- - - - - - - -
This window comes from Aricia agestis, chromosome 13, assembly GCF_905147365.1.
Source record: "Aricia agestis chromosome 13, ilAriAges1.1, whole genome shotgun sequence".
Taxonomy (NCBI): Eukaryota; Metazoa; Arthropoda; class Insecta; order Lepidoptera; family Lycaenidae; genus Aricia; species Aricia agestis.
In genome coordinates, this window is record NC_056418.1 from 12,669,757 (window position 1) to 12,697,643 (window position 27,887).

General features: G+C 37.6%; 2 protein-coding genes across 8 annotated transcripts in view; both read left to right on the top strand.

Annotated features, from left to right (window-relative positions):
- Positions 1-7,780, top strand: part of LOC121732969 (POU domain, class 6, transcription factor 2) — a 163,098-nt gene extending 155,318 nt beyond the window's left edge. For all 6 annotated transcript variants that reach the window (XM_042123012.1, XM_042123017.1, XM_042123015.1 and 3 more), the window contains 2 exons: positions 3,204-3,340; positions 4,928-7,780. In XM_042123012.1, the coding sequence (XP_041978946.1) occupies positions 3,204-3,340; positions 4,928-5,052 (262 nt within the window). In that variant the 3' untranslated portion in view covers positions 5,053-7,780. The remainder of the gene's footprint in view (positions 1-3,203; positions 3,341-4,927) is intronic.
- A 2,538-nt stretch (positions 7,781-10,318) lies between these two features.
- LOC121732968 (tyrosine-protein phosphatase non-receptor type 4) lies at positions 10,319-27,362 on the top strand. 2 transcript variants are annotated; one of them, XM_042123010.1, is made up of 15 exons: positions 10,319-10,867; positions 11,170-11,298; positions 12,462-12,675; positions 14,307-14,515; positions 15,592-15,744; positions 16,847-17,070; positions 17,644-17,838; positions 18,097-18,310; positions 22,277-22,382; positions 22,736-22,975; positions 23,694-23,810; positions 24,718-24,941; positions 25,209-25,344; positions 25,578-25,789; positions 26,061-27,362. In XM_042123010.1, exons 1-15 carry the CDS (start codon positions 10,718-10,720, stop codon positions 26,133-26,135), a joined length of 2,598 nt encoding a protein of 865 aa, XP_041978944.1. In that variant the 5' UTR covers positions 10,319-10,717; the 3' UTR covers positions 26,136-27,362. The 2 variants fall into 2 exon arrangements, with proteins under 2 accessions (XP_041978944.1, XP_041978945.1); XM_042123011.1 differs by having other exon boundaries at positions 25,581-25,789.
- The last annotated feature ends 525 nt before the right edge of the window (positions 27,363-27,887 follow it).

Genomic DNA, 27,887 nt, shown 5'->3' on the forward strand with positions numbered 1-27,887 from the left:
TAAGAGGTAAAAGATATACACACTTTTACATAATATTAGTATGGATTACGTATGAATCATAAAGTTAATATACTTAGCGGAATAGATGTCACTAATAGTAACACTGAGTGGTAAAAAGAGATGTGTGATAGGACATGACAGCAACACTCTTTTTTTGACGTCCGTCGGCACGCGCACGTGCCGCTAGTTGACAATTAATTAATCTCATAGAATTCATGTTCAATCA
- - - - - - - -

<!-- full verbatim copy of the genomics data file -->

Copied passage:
This window comes from Aricia agestis, chromosome 13, assembly GCF_905147365.1.
Source record: "Aricia agestis chromosome 13, ilAriAges1.1, whole genome shotgun sequence".
Taxonomy (NCBI): Eukaryota; Metazoa; Arthropoda; class Insecta; order Lepidoptera; family Lycaenidae; genus Aricia; species Aricia agestis.
In genome coordinates, this window is record NC_056418.1 from 12,669,757 (window position 1) to 12,697,643 (window position 27,887).

General features: G+C 37.6%; 2 protein-coding genes across 8 annotated transcripts in view; both read left to right on the top strand.

Annotated features, from left to right (window-relative positions):
- Positions 1-7,780, top strand: part of LOC121732969 (POU domain, class 6, transcription factor 2) — a 163,098-nt gene extending 155,318 nt beyond the window's left edge. For all 6 annotated transcript variants that reach the window (XM_042123012.1, XM_042123017.1, XM_042123015.1 and 3 more), the window contains 2 exons: positions 3,204-3,340; positions 4,928-7,780. In XM_042123012.1, the coding sequence (XP_041978946.1) occupies positions 3,204-3,340; positions 4,928-5,052 (262 nt within the window). In that variant the 3' untranslated portion in view covers positions 5,053-7,780. The remainder of the gene's footprint in view (positions 1-3,203; positions 3,341-4,927) is intronic.
- A 2,538-nt stretch (positions 7,781-10,318) lies between these two features.
- LOC121732968 (tyrosine-protein phosphatase non-receptor type 4) lies at positions 10,319-27,362 on the top strand. 2 transcript variants are annotated; one of them, XM_042123010.1, is made up of 15 exons: positions 10,319-10,867; positions 11,170-11,298; positions 12,462-12,675; positions 14,307-14,515; positions 15,592-15,744; positions 16,847-17,070; positions 17,644-17,838; positions 18,097-18,310; positions 22,277-22,382; positions 22,736-22,975; positions 23,694-23,810; positions 24,718-24,941; positions 25,209-25,344; positions 25,578-25,789; positions 26,061-27,362. In XM_042123010.1, exons 1-15 carry the CDS (start codon positions 10,718-10,720, stop codon positions 26,133-26,135), a joined length of 2,598 nt encoding a protein of 865 aa, XP_041978944.1. In that variant the 5' UTR covers positions 10,319-10,717; the 3' UTR covers positions 26,136-27,362. The 2 variants fall into 2 exon arrangements, with proteins under 2 accessions (XP_041978944.1, XP_041978945.1); XM_042123011.1 differs by having other exon boundaries at positions 25,581-25,789.
- The last annotated feature ends 525 nt before the right edge of the window (positions 27,363-27,887 follow it).

Genomic DNA, 27,887 nt, shown 5'->3' on the forward strand with positions numbered 1-27,887 from the left:
TAAGAGGTAAAAGATATACACACTTTTACATAATATTAGTATGGATTACGTATGAATCATAAAGTTAATATACTTAGCGGAATAGATGTCACTAATAGTAACACTGAGTGGTAAAAAGAGATGTGTGATAGGACATGACAGCAACACTCTTTTTTTGACGTCCGTCGGCACGCGCACGTGCCGCTAGTTGACAATTAATTAATCTCATAGAATTCATGTTCAATCA